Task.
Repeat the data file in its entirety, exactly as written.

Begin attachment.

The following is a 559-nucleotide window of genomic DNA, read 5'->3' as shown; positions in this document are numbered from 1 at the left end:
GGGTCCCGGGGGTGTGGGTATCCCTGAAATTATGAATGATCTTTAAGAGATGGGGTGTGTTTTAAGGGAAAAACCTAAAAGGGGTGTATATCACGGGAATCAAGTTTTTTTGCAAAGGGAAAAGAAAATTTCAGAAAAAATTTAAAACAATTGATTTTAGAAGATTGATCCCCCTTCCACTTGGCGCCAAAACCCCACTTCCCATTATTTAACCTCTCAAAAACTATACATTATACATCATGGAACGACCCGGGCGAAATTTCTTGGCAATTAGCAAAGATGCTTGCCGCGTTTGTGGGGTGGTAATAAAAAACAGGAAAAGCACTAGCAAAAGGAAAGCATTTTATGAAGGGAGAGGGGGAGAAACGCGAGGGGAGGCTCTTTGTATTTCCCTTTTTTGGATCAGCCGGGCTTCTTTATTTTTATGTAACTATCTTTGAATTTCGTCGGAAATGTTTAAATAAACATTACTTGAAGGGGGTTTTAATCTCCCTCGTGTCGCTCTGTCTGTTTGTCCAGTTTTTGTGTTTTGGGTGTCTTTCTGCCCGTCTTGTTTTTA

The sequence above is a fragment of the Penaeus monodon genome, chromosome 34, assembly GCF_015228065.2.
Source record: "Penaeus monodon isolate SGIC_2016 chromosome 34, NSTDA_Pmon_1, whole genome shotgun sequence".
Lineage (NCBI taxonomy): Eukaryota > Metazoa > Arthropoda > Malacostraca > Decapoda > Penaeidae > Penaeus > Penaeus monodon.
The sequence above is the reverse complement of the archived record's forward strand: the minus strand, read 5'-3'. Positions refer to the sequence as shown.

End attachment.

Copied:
The following is a 559-nucleotide window of genomic DNA, read 5'->3' as shown; positions in this document are numbered from 1 at the left end:
GGGTCCCGGGGGTGTGGGTATCCCTGAAATTATGAATGATCTTTAAGAGATGGGGTGTGTTTTAAGGGAAAAACCTAAAAGGGGTGTATATCACGGGAATCAAGTTTTTTTGCAAAGGGAAAAGAAAATTTCAGAAAAAATTTAAAACAATTGATTTTAGAAGATTGATCCCCCTTCCACTTGGCGCCAAAACCCCACTTCCCATTATTTAACCTCTCAAAAACTATACATTATACATCATGGAACGACCCGGGCGAAATTTCTTGGCAATTAGCAAAGATGCTTGCCGCGTTTGTGGGGTGGTAATAAAAAACAGGAAAAGCACTAGCAAAAGGAAAGCATTTTATGAAGGGAGAGGGGGAGAAACGCGAGGGGAGGCTCTTTGTATTTCCCTTTTTTGGATCAGCCGGGCTTCTTTATTTTTATGTAACTATCTTTGAATTTCGTCGGAAATGTTTAAATAAACATTACTTGAAGGGGGTTTTAATCTCCCTCGTGTCGCTCTGTCTGTTTGTCCAGTTTTTGTGTTTTGGGTGTCTTTCTGCCCGTCTTGTTTTTA

The sequence above is a fragment of the Penaeus monodon genome, chromosome 34, assembly GCF_015228065.2.
Source record: "Penaeus monodon isolate SGIC_2016 chromosome 34, NSTDA_Pmon_1, whole genome shotgun sequence".
Lineage (NCBI taxonomy): Eukaryota > Metazoa > Arthropoda > Malacostraca > Decapoda > Penaeidae > Penaeus > Penaeus monodon.
The sequence above is the reverse complement of the archived record's forward strand: the minus strand, read 5'-3'. Positions refer to the sequence as shown.